Beyond the benefit of improved pet health, the economic potential comes from food waste avoidance and the lowered risk of obesity related diseases (resulting in savings associated with veterinarian and medication costs). His way of thinking is to create an entirely new capability, rather than merely automating an existing process.  That’s the IoTh come to reality.

Peter Allen has many years of operating experience as a top executive and strategic advisor for companies of all shapes and sizes, with focus on technology-enabled business services. He is now a Boston-based Managing Director at Alvarez & Marsal.

Image: ramsey everydaypants/Flickr





Monday, August 10, 2015

Internet of Thinking: Beyond Clean Restrooms

Internet of Thinking: Beyond Clean Restrooms

Why would you want to connect a public washroom to the Internet? Is this nothing more than an overly complicated way to get the janitorial staff to do their jobs? After all, if they just check the paper towels every two hours like they are supposed to do, can’t we just move on to a more important subject?

Yes, using sensors to detect low stockage of paper products or soap products in public restrooms is pretty basic. It sounds rather mundane as an Internet of Thinking (IoTh) use case, doesn’t it? 

What if such application could do far more than help schedule tasks for the workforce? What if it could provide value well beyond the automation of an otherwise manual process?

Let me offer two examples of a different, more robust approach:

1. Pathogen detection: What if we use washroom sensors to detect pathogens, and report those findings to public safety organizations?  In New York City, an outbreak of Legionnaires’ disease has killed 10 and sickened more than 100. DNAinfo reported that “the city’s Health Department never inspected a South Bronx public school after a teacher there died of Legionnaires’ disease in April while hundreds of students were attending classes.”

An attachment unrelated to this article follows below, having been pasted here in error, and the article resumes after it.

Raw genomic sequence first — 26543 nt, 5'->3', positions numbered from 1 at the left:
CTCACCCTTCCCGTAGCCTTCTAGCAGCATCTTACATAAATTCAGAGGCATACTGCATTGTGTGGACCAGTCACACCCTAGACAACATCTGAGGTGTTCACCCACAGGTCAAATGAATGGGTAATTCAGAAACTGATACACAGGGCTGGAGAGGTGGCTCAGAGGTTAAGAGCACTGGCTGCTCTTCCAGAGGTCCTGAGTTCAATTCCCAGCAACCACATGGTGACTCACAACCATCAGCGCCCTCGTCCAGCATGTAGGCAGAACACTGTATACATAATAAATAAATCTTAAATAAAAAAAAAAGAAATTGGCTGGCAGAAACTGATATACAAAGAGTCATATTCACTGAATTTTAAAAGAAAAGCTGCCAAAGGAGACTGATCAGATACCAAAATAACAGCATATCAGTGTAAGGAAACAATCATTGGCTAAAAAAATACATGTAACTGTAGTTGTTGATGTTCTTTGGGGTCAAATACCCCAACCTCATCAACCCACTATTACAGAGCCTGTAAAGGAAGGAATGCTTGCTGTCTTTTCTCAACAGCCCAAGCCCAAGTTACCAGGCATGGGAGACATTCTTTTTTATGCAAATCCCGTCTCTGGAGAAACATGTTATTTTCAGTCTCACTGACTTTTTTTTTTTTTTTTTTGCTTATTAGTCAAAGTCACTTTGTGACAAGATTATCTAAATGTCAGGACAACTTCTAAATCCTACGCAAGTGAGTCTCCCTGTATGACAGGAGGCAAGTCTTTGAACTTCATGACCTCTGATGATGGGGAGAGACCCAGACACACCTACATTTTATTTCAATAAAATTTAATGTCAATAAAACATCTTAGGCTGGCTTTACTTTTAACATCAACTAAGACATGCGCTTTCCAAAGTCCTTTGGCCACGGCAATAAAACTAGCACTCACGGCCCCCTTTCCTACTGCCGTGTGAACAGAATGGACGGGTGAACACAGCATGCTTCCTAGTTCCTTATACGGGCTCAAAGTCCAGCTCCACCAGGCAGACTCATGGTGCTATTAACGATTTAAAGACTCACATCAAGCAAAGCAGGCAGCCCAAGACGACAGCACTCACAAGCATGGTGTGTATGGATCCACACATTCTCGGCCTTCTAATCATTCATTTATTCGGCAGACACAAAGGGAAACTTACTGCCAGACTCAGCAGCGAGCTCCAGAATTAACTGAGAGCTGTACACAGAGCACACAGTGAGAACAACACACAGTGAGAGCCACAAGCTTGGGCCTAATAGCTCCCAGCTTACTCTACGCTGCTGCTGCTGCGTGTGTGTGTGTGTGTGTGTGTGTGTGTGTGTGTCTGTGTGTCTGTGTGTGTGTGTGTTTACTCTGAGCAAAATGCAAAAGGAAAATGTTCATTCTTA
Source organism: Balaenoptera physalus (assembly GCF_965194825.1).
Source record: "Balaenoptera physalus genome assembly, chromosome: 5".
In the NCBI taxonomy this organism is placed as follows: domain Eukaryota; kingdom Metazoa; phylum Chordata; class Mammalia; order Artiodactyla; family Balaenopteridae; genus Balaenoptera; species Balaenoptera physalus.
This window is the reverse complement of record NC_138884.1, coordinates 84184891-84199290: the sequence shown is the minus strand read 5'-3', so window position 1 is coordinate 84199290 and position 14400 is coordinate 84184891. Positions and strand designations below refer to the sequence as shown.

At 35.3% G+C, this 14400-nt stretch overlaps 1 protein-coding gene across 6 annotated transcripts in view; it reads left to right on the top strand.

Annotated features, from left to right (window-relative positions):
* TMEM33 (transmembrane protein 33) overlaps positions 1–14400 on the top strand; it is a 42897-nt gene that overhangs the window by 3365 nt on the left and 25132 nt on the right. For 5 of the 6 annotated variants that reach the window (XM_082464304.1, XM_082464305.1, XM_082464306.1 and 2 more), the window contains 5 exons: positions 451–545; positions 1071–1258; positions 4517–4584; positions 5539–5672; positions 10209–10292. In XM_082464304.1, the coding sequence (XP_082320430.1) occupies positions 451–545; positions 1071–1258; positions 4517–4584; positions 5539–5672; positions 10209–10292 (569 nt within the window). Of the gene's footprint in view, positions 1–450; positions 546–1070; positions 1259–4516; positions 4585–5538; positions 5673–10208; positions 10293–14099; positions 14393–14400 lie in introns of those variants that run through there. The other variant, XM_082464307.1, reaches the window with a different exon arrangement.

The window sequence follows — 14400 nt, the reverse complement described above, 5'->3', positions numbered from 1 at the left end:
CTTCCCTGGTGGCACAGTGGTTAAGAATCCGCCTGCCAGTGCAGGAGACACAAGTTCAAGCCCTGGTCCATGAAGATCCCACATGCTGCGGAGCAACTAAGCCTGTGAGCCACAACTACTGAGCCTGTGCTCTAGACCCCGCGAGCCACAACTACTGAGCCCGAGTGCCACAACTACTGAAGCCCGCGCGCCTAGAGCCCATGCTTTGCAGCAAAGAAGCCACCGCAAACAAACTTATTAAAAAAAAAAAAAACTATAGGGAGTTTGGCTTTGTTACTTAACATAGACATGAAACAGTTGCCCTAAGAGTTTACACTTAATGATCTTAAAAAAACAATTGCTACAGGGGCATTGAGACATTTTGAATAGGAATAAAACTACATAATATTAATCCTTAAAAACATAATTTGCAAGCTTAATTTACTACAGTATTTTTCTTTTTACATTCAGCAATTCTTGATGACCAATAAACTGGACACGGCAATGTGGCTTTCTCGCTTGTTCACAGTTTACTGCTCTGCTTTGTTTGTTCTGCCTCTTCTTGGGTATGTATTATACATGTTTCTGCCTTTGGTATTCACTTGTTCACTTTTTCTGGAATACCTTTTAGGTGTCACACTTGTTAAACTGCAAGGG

Even better, what if the city had long ago installed sensors on the water towers suspected of being responsible for this outbreak?

2. Insurance compliance: What if operators could provide insurance carriers proof that restaurant staff are practicing good hygiene habits and following protocols? This could reduce insurance claims, allow top operators to save money on their insurance, and allow consumers to make better judgments about which restaurants to patronize.

Some might view this as an invasion of personal privacy, since the restroom experience is among the most private moments of our normal days. We need to decide whether the public good outweighs a modest intrusion on personal privacy.

The current focus of washroom Internet of Things initiatives is to enable efficiency in the servicing of commodity products that are dispensed in those locations. That’s not thinking big enough.